The European Central Bank on Thursday delivered basically what the market expected for QE: 60 billion euros of purchases per month directed at investment-grade-rated government and agency debt and with a total size, considering the contemplated end date by September 2016, of around one trillion euros. The modest decline in the euro and further declines in European bond yields, along with compression between peripheral and core bonds, all reflect the success of a QE announcement in line with market expectations.
Importantly─and with the usual caveats of smaller market liquidity─inflation expectations signaled from inflation-linked bonds and the ECB’s oft cited five year, five-year forward measure of inflation increased on the day. That trend towards higher inflation expectations continued into U.S. inflation expectations, indicating that the ECB QE announcement, and coincident with tentative signs of stabilization of oil prices, may mark the low point of deflationary fears driving global interest rates to new lows.
The surprises, if any, were to be found in Draghi’s Q&A session and in his more off-scripted moments. We consider two to be critical.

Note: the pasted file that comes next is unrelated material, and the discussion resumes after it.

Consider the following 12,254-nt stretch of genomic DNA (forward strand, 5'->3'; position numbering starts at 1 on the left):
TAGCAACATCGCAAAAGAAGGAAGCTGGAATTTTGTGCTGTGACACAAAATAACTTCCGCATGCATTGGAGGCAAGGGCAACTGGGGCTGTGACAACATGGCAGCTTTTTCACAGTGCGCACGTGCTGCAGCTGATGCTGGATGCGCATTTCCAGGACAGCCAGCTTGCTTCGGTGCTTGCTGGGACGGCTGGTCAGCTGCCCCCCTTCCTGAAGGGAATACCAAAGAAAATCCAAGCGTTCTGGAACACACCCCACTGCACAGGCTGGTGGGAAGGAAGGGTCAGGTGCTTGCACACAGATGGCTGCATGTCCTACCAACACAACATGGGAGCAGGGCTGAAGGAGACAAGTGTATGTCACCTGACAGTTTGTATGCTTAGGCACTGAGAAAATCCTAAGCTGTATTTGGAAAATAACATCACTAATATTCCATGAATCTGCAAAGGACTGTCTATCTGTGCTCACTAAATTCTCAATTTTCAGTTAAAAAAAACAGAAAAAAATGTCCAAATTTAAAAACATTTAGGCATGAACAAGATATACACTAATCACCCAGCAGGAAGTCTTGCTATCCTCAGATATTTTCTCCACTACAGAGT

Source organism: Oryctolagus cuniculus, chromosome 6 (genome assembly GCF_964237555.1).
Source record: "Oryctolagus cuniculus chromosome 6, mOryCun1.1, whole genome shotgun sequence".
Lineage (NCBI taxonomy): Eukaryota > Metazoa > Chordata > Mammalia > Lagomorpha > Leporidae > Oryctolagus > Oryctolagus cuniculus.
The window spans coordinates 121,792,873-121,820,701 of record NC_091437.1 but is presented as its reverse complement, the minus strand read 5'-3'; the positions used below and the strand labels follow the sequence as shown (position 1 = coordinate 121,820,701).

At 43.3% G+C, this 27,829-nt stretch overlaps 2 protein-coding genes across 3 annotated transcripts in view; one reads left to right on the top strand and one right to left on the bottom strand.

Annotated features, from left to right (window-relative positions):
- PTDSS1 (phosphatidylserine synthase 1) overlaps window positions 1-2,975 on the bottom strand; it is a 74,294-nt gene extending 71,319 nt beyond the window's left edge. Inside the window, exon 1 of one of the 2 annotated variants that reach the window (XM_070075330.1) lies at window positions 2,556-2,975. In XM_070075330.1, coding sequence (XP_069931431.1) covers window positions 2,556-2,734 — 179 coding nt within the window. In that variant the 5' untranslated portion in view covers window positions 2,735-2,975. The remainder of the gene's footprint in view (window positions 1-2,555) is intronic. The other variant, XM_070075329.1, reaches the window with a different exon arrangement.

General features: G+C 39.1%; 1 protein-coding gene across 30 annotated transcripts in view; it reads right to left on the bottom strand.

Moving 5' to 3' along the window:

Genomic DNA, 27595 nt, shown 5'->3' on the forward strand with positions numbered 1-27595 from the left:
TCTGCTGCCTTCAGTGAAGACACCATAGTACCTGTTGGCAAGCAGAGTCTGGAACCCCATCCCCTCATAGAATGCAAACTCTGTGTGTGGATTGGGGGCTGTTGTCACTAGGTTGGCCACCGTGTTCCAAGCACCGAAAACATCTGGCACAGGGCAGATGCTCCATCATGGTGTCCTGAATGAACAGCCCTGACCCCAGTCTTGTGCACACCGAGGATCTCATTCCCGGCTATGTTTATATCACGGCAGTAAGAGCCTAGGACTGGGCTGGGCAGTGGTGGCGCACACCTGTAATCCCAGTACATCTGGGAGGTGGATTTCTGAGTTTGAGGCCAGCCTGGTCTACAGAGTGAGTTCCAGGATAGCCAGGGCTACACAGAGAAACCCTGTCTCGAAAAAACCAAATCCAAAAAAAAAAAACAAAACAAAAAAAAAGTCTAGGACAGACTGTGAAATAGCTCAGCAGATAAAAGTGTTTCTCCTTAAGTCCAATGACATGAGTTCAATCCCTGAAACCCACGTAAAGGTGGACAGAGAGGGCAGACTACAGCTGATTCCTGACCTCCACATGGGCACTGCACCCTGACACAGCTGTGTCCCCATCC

1. The maturity range of purchases. Having not been laid out in the prepared remarks, Draghi answered this question most casually. But as can be seen by the chart below, the casual extension of purchases out to 30 years appears not to have been the market expectation, as the clarification led to the most dramatic of market moves associated with the QE announcement.
This turnabout also appears to have turned overall yield sentiment. Whereas the initial reaction to the 60-billion-euros-a-month announcement of higher yields might have reflected some disappointment, Draghi’s clarification on maturity reversed that interpretation, leading to lower rates across the curve, the continent and spilling over into all global bond markets.
2. Clarification of whether the plan will work. We found the candid remarks to a question by Brian Blackstone of The Wall Street Journal to be a crucial interchange. Blackstone asked why the financial markets should think the plan will work in terms of boosting inflation and restoring economic growth and employment in the eurozone. Draghi offered a handful of reasons, but also noted that while monetary policy can build the foundation for growth, it’s up to government policy to implement vital structural reforms, a point he has stressed on many occasions.